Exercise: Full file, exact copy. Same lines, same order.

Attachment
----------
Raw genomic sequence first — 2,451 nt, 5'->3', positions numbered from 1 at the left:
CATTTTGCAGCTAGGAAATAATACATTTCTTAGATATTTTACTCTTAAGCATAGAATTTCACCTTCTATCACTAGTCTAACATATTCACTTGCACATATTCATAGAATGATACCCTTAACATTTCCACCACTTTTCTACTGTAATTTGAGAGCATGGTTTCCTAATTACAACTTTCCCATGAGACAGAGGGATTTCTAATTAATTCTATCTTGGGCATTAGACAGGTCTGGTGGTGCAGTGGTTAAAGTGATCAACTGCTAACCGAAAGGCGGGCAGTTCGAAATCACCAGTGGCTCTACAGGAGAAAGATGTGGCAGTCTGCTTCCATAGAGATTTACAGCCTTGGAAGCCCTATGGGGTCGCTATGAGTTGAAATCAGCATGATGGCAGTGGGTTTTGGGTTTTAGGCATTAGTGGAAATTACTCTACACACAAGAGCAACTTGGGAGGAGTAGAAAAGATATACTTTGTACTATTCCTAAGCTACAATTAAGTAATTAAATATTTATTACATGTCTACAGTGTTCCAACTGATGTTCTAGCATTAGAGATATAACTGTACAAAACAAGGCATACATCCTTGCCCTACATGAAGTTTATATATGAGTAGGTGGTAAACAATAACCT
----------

Raw genomic sequence first — 2,451 nt, 5'->3', positions numbered from 1 at the left:
CATTTTGCAGCTAGGAAATAATACATTTCTTAGATATTTTACTCTTAAGCATAGAATTTCACCTTCTATCACTAGTCTAACATATTCACTTGCACATATTCATAGAATGATACCCTTAACATTTCCACCACTTTTCTACTGTAATTTGAGAGCATGGTTTCCTAATTACAACTTTCCCATGAGACAGAGGGATTTCTAATTAATTCTATCTTGGGCATTAGACAGGTCTGGTGGTGCAGTGGTTAAAGTGATCAACTGCTAACCGAAAGGCGGGCAGTTCGAAATCACCAGTGGCTCTACAGGAGAAAGATGTGGCAGTCTGCTTCCATAGAGATTTACAGCCTTGGAAGCCCTATGGGGTCGCTATGAGTTGAAATCAGCATGATGGCAGTGGGTTTTGGGTTTTAGGCATTAGTGGAAATTACTCTACACACAAGAGCAACTTGGGAGGAGTAGAAAAGATATACTTTGTACTATTCCTAAGCTACAATTAAGTAATTAAATATTTATTACATGTCTACAGTGTTCCAACTGATGTTCTAGCATTAGAGATATAACTGTACAAAACAAGGCATACATCCTTGCCCTACATGAAGTTTATATATGAGTAGGTGGTAAACAATAACCT